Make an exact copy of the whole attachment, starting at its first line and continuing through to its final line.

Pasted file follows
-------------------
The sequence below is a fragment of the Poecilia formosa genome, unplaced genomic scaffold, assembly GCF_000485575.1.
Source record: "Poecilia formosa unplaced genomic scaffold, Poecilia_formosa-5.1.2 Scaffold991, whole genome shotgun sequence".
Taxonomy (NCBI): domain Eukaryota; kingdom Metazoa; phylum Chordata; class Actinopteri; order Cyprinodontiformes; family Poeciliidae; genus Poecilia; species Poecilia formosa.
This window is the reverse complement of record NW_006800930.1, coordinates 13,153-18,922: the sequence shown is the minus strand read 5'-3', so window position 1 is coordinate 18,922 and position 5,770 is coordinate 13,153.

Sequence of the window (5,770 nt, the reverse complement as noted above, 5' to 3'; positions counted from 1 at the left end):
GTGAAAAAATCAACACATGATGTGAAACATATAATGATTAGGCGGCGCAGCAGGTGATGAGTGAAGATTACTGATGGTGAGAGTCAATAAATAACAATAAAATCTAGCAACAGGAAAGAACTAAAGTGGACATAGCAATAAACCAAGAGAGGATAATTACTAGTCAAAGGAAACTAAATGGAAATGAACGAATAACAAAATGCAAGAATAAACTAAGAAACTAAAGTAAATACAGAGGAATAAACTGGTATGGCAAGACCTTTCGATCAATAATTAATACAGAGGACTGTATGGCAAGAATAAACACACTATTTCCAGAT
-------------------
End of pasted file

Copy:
The sequence below is a fragment of the Poecilia formosa genome, unplaced genomic scaffold, assembly GCF_000485575.1.
Source record: "Poecilia formosa unplaced genomic scaffold, Poecilia_formosa-5.1.2 Scaffold991, whole genome shotgun sequence".
Taxonomy (NCBI): domain Eukaryota; kingdom Metazoa; phylum Chordata; class Actinopteri; order Cyprinodontiformes; family Poeciliidae; genus Poecilia; species Poecilia formosa.
This window is the reverse complement of record NW_006800930.1, coordinates 13,153-18,922: the sequence shown is the minus strand read 5'-3', so window position 1 is coordinate 18,922 and position 5,770 is coordinate 13,153.

Sequence of the window (5,770 nt, the reverse complement as noted above, 5' to 3'; positions counted from 1 at the left end):
GTGAAAAAATCAACACATGATGTGAAACATATAATGATTAGGCGGCGCAGCAGGTGATGAGTGAAGATTACTGATGGTGAGAGTCAATAAATAACAATAAAATCTAGCAACAGGAAAGAACTAAAGTGGACATAGCAATAAACCAAGAGAGGATAATTACTAGTCAAAGGAAACTAAATGGAAATGAACGAATAACAAAATGCAAGAATAAACTAAGAAACTAAAGTAAATACAGAGGAATAAACTGGTATGGCAAGACCTTTCGATCAATAATTAATACAGAGGACTGTATGGCAAGAATAAACACACTATTTCCAGAT